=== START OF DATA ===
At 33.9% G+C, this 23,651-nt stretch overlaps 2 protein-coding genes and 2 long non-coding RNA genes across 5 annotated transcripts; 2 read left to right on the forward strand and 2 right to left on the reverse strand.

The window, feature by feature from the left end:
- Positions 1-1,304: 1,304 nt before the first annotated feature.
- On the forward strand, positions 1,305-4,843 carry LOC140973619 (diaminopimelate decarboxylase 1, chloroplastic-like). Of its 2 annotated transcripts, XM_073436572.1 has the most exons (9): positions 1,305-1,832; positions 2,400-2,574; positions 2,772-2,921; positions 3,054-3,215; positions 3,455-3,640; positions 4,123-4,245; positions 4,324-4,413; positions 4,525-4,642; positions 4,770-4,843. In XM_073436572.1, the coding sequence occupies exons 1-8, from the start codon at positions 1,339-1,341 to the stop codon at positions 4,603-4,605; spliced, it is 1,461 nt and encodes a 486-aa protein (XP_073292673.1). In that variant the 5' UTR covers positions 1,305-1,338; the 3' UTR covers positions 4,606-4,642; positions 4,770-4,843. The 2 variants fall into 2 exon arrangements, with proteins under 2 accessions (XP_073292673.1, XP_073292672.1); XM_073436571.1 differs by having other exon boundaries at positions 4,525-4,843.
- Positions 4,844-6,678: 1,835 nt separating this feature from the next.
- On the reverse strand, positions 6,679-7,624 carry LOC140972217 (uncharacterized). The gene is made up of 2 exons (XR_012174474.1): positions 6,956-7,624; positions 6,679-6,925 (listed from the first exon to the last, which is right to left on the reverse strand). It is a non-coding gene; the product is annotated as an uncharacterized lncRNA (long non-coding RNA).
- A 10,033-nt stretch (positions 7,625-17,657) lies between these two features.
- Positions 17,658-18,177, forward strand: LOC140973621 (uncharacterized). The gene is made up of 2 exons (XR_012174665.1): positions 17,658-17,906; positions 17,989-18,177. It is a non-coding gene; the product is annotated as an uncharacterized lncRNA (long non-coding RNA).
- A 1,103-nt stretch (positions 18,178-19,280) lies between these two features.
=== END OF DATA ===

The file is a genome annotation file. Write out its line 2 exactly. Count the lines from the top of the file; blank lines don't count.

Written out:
The window, feature by feature from the left end: